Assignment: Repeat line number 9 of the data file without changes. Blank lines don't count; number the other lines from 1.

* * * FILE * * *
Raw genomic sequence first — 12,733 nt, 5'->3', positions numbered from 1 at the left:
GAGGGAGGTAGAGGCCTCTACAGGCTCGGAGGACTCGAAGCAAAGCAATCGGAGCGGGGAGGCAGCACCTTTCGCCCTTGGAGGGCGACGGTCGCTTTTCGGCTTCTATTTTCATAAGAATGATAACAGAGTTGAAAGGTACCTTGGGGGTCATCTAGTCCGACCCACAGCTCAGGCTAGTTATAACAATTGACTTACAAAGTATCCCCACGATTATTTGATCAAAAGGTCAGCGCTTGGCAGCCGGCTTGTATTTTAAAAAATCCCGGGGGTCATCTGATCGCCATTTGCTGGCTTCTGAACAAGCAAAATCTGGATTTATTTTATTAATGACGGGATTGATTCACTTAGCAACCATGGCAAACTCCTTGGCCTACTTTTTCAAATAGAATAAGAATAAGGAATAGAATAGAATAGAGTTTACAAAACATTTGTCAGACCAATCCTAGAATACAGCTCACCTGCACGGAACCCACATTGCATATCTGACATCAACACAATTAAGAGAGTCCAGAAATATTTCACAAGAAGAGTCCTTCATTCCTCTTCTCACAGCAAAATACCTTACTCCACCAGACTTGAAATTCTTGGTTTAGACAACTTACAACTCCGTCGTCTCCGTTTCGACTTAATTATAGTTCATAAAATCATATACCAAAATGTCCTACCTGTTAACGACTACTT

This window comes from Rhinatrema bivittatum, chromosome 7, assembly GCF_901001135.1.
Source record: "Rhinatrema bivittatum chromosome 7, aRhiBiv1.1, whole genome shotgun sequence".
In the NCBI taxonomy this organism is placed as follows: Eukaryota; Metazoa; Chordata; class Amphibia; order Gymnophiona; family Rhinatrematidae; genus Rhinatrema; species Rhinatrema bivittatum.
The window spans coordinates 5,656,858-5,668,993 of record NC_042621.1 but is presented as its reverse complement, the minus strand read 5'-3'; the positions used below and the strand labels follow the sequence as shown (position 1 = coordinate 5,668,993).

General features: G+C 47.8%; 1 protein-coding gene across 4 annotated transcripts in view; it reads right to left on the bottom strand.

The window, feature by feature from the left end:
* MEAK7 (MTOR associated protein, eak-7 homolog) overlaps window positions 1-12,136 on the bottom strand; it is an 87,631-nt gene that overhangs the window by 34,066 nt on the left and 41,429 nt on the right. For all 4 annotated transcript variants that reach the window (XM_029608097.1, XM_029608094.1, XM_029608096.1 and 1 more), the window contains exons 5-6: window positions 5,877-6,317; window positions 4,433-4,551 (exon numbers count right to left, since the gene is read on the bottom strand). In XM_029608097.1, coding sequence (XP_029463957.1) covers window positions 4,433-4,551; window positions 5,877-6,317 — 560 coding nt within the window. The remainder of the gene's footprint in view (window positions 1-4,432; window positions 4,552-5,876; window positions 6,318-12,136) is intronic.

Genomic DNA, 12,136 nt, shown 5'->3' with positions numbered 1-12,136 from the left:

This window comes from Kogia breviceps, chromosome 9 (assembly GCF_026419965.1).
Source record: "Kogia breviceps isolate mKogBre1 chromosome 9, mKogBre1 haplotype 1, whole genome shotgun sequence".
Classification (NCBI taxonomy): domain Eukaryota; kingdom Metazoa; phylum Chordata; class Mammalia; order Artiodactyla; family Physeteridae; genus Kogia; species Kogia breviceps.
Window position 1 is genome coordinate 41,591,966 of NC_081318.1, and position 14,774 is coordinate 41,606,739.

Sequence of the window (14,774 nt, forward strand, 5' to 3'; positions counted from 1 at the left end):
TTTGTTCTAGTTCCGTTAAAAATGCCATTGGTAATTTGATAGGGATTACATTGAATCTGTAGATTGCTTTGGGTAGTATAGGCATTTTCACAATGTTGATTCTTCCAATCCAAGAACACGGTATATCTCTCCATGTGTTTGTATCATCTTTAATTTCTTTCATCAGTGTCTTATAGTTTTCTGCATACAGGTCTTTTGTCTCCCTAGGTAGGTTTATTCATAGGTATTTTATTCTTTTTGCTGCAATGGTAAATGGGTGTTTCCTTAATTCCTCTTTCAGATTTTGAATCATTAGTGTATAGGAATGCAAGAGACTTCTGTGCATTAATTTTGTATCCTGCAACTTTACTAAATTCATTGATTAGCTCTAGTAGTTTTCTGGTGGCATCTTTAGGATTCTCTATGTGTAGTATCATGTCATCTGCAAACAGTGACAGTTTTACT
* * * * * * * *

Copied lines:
* MEAK7 (MTOR associated protein, eak-7 homolog) overlaps window positions 1-12,136 on the bottom strand; it is an 87,631-nt gene that overhangs the window by 34,066 nt on the left and 41,429 nt on the right. For all 4 annotated transcript variants that reach the window (XM_029608097.1, XM_029608094.1, XM_029608096.1 and 1 more), the window contains exons 5-6: window positions 5,877-6,317; window positions 4,433-4,551 (exon numbers count right to left, since the gene is read on the bottom strand). In XM_029608097.1, coding sequence (XP_029463957.1) covers window positions 4,433-4,551; window positions 5,877-6,317 — 560 coding nt within the window. The remainder of the gene's footprint in view (window positions 1-4,432; window positions 4,552-5,876; window positions 6,318-12,136) is intronic.